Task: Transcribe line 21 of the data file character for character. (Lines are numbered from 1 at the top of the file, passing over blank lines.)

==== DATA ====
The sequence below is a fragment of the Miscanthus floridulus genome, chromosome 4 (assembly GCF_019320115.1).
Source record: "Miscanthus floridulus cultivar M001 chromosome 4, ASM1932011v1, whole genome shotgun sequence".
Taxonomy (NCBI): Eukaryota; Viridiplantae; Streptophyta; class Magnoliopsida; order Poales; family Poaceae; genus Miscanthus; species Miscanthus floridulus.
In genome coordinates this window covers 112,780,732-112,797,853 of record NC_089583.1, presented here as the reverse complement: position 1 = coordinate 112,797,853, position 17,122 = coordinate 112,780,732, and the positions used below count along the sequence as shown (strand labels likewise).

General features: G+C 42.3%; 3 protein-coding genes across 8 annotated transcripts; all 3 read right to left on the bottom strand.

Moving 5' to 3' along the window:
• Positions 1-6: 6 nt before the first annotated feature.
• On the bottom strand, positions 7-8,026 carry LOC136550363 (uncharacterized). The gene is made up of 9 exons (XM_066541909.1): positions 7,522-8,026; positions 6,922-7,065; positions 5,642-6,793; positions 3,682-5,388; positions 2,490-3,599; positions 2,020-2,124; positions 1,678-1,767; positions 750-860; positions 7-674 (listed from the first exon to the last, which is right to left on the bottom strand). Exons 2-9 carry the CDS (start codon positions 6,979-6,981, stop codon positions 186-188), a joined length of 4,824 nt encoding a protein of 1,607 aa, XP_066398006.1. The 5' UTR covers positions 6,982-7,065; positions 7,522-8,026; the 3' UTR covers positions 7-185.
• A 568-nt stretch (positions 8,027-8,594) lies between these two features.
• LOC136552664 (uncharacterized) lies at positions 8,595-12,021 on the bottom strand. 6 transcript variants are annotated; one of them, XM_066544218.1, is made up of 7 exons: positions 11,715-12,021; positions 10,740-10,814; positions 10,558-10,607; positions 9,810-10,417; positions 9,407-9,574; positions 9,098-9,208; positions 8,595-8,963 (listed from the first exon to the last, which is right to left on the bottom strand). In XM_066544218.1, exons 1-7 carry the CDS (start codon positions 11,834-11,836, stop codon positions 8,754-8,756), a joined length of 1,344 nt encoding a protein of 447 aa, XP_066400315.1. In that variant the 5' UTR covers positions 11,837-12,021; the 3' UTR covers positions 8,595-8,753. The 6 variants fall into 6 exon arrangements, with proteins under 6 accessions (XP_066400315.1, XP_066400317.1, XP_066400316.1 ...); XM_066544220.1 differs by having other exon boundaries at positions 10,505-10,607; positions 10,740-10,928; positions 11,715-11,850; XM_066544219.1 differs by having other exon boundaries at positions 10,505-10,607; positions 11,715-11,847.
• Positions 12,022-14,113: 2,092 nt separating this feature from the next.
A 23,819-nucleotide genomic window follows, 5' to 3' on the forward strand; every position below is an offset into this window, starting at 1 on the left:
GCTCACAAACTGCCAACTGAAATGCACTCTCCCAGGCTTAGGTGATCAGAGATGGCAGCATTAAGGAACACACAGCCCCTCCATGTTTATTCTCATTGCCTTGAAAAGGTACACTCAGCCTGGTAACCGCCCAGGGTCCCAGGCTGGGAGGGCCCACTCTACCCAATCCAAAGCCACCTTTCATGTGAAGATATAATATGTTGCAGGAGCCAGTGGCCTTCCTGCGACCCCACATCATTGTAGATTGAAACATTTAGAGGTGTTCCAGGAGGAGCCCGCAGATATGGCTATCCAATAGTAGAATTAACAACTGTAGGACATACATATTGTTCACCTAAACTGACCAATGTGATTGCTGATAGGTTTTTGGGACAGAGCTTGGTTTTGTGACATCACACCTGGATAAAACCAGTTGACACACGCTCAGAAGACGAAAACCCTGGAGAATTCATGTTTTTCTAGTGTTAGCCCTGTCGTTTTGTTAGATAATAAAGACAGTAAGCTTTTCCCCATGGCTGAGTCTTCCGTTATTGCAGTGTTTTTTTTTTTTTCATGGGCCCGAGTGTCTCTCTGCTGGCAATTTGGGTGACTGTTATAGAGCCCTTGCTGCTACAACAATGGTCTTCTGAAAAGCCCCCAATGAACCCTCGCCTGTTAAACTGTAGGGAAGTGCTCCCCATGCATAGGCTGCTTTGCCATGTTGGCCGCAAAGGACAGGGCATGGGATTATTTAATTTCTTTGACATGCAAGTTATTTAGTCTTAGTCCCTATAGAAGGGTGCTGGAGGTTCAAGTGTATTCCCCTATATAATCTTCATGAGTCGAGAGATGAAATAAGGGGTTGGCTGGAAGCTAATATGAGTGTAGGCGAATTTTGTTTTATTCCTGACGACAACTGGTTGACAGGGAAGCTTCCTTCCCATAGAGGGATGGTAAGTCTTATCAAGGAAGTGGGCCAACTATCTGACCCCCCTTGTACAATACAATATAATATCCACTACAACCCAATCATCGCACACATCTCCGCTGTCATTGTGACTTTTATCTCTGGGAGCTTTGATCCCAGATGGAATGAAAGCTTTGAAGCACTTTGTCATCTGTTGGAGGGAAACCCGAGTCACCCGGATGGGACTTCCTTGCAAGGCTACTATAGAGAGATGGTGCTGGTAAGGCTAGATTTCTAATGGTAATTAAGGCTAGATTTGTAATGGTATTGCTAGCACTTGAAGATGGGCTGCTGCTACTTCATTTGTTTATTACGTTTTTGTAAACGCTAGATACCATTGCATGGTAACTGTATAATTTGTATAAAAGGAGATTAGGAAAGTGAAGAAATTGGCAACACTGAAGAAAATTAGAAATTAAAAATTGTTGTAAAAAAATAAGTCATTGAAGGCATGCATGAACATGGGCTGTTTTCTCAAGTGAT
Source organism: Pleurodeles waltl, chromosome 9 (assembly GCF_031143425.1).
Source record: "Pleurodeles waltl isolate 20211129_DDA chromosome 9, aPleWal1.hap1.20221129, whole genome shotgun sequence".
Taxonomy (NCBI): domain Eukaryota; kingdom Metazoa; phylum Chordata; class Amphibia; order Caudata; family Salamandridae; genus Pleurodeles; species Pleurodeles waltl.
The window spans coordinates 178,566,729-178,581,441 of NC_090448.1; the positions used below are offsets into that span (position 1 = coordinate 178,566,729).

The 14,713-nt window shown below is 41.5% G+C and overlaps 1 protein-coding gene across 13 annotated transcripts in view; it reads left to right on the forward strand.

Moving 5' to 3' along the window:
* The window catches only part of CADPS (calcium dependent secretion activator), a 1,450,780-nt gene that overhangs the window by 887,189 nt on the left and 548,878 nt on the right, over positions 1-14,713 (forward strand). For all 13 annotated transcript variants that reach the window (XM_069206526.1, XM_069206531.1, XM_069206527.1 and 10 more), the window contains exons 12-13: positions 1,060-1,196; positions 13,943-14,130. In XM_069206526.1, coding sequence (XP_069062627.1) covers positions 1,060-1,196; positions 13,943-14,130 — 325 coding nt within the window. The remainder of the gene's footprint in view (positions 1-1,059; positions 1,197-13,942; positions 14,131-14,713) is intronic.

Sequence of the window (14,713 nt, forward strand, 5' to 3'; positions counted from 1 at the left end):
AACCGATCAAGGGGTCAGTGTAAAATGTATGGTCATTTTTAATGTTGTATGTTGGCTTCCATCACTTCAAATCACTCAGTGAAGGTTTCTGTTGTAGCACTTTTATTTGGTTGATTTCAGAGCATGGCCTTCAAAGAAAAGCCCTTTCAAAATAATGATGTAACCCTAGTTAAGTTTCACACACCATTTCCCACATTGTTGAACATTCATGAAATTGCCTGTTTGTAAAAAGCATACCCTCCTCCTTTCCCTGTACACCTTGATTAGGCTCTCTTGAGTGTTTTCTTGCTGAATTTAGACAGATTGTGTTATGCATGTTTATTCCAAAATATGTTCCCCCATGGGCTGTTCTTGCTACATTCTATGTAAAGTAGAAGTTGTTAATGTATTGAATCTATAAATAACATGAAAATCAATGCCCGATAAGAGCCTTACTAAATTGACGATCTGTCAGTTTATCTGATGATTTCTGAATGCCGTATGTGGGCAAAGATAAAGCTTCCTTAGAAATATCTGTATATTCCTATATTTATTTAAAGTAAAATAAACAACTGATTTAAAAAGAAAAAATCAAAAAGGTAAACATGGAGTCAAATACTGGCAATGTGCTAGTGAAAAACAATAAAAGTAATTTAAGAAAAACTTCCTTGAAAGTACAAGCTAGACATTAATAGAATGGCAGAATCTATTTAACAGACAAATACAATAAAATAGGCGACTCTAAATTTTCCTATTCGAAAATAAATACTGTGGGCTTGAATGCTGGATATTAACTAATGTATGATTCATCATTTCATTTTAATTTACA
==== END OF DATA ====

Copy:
Sequence of the window (14,713 nt, forward strand, 5' to 3'; positions counted from 1 at the left end):